The Corporate Manslaughter and Corporate Homicide Act was introduced in 2007 and now means that companies and organisation can be found guilty of corporate manslaughter due to serious management failures that have resulted in a breach of the duty of care held by those in power enforced by law.
The Act sets out numerous criminal liabilities of companies that sees serious failures of the management of health safety that can result in a fatality.
The Act came into power in 2008 and now means that organisations are now in the legal position to ensure that employees are protected at work and whilst travelling during their duties of employment. On a basic level this means that organisations must have a host of policies in place in order to ensure that the well being of employees is being protected. This can start from having a travel policy in place to ensuring that employees are educated on general health and safety in the workplace.
Companies who are found to be breaking or breaching this Act will face high ramifications and are likely to face large fines. Numerous landmark cases within the press have seen high fines imposed on companies.
In cases where death occurs due to the neglect of companies, high fines will be enforced. This Act has been created to ensure that employers put the well being of employees above the act of making profits.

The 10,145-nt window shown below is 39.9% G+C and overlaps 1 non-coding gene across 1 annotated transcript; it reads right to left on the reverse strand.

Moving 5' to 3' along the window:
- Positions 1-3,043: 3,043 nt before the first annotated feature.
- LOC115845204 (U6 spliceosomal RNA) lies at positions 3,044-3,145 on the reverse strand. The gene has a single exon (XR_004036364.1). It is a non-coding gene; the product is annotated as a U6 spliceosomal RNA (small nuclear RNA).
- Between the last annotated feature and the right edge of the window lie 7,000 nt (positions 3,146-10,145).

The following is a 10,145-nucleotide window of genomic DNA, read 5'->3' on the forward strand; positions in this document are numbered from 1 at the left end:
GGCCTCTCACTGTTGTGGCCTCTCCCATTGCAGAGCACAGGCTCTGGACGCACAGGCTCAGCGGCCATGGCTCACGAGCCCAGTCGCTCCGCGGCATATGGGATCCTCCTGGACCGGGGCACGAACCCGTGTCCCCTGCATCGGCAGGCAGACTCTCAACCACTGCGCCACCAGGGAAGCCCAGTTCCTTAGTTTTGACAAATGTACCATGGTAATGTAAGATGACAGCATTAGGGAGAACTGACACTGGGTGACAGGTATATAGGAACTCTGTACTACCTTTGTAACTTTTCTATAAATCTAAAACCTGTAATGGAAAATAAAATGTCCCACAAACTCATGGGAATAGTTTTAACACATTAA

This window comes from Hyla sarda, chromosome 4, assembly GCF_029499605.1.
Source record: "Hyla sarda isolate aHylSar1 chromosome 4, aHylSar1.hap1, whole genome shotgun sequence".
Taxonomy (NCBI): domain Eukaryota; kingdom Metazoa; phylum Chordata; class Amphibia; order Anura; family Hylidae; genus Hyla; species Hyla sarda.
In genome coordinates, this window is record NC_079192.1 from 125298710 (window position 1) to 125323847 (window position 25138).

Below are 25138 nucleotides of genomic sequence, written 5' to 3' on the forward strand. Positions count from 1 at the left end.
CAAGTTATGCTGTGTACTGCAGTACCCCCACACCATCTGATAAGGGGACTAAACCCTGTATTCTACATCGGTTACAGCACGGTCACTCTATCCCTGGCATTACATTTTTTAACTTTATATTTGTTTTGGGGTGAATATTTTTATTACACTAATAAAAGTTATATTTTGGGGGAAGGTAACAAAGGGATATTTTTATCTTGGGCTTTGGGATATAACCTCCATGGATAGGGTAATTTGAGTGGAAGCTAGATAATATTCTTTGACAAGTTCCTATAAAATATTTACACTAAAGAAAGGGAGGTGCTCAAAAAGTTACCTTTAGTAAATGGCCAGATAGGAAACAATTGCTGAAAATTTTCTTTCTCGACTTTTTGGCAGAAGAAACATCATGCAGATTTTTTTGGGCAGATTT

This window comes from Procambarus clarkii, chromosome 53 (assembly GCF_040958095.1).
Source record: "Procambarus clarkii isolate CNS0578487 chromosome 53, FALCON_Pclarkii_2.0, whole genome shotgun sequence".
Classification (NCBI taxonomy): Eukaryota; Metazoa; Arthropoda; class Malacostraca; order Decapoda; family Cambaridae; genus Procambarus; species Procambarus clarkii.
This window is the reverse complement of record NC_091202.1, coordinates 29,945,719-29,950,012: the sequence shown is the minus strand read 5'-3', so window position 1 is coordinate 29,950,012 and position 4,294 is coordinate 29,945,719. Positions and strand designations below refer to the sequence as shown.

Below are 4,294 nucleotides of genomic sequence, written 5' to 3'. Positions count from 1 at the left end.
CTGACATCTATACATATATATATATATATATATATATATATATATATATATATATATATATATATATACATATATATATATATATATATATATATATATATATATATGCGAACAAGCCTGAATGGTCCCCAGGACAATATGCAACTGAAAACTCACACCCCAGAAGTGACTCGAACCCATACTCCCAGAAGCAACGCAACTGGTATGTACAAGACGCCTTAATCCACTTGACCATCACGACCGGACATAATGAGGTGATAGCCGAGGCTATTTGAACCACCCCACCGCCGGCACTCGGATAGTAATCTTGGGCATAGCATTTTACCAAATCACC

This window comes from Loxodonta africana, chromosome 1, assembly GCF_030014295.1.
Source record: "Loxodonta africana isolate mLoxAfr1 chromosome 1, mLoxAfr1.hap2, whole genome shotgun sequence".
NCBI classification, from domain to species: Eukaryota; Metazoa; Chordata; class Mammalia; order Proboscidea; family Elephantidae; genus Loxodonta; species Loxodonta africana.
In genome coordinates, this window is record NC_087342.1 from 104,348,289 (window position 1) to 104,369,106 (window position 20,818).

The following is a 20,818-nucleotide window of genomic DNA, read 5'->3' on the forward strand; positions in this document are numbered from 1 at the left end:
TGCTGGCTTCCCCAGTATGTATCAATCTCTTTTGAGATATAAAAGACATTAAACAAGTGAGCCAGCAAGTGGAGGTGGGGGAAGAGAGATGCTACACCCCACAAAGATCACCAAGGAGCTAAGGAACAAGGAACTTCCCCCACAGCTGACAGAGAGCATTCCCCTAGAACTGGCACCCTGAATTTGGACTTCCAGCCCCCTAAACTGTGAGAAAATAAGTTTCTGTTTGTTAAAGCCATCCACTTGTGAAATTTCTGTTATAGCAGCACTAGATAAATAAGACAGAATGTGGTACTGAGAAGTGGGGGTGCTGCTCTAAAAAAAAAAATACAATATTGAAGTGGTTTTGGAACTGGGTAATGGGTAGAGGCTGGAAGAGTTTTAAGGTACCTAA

A limit has not been placed on the amount of fines that can be placed on an organisation and there is not a cap on the amount that an organisation can be fined. In some cases the fine can be around 5% of the annual turnover of the business. As well as firms being liable to face high financial fines, the organisations may also be named and shamed publicly. It is hoped that this potentially damming media may lead to employers ensuring they meet the requirements of the Act.
An increase in business travel has meant that employers must now put travel policies in place to ensure that employees are protected. These policies are usually general health and safety policies that not only protect the employee but also the employer.
The first company to be fined under the act was Cotswold Geotechnical Holdings who faced a hefty fine of